If the complainant feels that the problem has not been satisfactorily resolved at Stage One, they can request that the complaint is reviewed at Committee/Board level. At this stage, the complaint will be passed to the Chair.
The request for Board level review should be acknowledged within a week of receiving it. The acknowledgement should say who will deal with the case and when the complainant can expect a reply.
The Chair may investigate the facts of the case themselves or delegate a suitably senior person to do so. This may involve reviewing the paperwork of the case and speaking with the person who dealt with the complaint at Stage One.
If the complaint relates to a specific person, they should be informed and given a further opportunity to respond.
The Booking Secretary who dealt with the original complaint at Stage One should be kept informed of what is happening.
Ideally complainants should receive a definitive reply within four weeks. If this is not possible because for example, an investigation has not been fully completed, a progress report should be sent with an indication of when a full reply will be given.
Whether the complaint is upheld or not, the reply to the complainant should describe the action taken to investigate the complaint, the conclusions from the investigation, and any action taken as a result of the complaint. The decision taken at this stage is final.
The complainant can complain to the Charity Commission at any stage.
Information about the kind of complaints the Commission can involve itself in can be found on their website at: www.charitycommission.gov.uk/publications/cc47.aspx]
Variation of the Complaints Procedure
The Board may vary the procedure for good reason. This may be necessary to avoid a conflict of interest, for example, a complaint about the Chair should not also have the Chair as the person leading a Stage Two review.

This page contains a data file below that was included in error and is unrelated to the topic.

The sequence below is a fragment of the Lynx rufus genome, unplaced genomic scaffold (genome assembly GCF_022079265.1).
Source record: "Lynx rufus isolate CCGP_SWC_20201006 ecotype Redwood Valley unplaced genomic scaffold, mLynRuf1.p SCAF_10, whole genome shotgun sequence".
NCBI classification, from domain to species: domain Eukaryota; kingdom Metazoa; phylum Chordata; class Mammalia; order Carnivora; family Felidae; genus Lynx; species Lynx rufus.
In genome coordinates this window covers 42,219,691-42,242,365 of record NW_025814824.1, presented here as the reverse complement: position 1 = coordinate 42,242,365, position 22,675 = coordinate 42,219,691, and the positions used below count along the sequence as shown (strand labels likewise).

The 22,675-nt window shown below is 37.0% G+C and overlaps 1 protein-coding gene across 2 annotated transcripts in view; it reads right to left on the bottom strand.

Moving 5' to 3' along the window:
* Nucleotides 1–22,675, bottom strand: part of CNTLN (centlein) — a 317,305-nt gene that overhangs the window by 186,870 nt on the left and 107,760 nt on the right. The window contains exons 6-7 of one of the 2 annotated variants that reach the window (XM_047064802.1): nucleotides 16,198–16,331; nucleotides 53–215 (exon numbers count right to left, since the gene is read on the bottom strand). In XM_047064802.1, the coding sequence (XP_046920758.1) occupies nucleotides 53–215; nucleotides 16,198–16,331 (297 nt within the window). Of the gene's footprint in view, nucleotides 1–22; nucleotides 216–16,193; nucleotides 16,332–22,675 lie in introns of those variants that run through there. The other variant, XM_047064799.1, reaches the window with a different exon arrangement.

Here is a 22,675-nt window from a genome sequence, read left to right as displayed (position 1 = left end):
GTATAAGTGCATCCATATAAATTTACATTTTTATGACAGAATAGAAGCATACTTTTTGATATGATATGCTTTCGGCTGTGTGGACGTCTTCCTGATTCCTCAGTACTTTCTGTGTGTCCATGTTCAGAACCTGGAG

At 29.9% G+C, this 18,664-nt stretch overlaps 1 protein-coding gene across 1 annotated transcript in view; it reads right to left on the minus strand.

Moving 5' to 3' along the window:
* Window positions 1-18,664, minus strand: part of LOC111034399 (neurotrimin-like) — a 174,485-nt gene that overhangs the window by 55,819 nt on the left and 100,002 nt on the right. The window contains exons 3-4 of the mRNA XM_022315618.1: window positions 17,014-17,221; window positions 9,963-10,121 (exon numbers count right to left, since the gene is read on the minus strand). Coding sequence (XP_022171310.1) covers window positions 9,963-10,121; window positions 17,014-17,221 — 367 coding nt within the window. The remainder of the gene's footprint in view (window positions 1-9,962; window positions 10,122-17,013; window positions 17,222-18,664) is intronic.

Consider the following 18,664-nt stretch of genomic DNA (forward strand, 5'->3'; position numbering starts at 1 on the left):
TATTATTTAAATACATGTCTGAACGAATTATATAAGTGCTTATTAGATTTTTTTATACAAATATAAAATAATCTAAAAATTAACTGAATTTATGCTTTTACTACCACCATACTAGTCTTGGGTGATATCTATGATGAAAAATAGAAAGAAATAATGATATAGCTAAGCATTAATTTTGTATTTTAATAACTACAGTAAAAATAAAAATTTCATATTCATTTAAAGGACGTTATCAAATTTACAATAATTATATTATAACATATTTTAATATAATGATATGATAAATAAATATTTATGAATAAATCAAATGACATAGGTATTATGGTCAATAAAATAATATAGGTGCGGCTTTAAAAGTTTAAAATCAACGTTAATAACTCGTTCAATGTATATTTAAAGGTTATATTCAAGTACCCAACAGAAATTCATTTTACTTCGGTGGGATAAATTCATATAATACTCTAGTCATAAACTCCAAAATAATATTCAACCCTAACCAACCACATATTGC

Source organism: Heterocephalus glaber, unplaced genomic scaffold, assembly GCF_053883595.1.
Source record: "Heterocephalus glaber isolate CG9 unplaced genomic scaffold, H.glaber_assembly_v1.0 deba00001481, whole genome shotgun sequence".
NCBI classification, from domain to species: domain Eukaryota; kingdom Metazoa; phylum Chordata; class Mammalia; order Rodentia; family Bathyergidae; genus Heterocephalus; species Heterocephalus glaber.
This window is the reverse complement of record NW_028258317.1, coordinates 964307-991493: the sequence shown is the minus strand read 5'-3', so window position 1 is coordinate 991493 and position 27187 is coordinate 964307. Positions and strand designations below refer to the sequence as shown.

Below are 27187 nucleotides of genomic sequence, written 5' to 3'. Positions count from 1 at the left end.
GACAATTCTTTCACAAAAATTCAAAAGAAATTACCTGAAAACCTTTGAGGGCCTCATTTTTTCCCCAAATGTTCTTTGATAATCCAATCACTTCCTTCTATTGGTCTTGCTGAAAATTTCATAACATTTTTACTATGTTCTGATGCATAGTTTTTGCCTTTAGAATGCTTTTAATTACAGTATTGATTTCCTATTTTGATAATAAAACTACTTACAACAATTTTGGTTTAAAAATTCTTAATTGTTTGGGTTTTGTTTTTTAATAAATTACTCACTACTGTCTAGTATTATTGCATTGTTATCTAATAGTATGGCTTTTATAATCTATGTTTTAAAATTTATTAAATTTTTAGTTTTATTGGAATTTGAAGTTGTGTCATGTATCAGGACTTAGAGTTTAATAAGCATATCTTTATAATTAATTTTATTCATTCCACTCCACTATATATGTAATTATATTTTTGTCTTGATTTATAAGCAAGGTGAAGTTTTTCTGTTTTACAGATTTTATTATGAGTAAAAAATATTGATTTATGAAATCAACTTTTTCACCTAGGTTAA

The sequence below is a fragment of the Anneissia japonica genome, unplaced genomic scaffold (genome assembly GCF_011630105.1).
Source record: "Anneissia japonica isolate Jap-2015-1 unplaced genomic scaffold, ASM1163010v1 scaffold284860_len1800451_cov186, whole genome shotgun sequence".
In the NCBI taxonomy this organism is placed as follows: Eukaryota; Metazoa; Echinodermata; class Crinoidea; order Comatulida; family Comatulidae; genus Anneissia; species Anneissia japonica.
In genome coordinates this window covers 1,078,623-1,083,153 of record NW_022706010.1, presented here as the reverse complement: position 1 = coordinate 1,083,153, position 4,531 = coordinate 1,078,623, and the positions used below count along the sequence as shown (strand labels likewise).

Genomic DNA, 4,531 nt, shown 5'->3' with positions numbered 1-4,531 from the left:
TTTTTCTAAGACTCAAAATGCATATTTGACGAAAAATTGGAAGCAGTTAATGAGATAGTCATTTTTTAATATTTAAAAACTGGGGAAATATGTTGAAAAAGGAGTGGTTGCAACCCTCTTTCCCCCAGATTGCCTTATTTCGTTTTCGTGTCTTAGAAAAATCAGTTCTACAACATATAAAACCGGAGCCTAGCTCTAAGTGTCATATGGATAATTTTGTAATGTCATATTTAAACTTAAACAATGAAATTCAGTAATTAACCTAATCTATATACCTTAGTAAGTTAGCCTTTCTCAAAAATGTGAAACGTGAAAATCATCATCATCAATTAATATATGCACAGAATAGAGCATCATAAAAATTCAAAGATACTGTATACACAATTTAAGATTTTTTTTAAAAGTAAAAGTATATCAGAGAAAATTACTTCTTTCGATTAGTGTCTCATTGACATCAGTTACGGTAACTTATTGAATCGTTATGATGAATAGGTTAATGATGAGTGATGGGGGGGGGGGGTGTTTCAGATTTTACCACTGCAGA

Monitoring and Learning from Complaints
Complaints are reviewed annually to identify any trends which may indicate a need to take further action.Appendix 1 – Practical Guidance for Handling Verbal Complaints
- Remain calm and respectful throughout the conversation
- Listen – allow the person to talk about the complaint in their own words. Sometimes a person just wants to “let off steam”
- Don’t debate the facts in the first instance, especially if the person is angry
- Show an interest in what is being said
- Obtain details about the complaint before any personal details
- Ask for clarification wherever necessary
- Show that you have understood the complaint by reflecting back what you have noted down
- Acknowledge the person’s feelings (even if you feel that they are being unreasonable) – you can do this without making a comment on the complaint itself or making any admission of fault on behalf of the organisation e.g. “I understand that this situation is frustrating for you”
- If you feel that an apology is deserved for something that was the responsibility of the Village Hall, then apologise
- Ask the person what they would like done to resolve the issue
- Be clear about what you can do, how long it will take and what it will involve
- Don’t promise things you can’t deliver
- Give clear and valid reasons why requests cannot be met
- Make sure that the person understands what they have been told
- Wherever appropriate, inform the person about the available avenues of review or appeal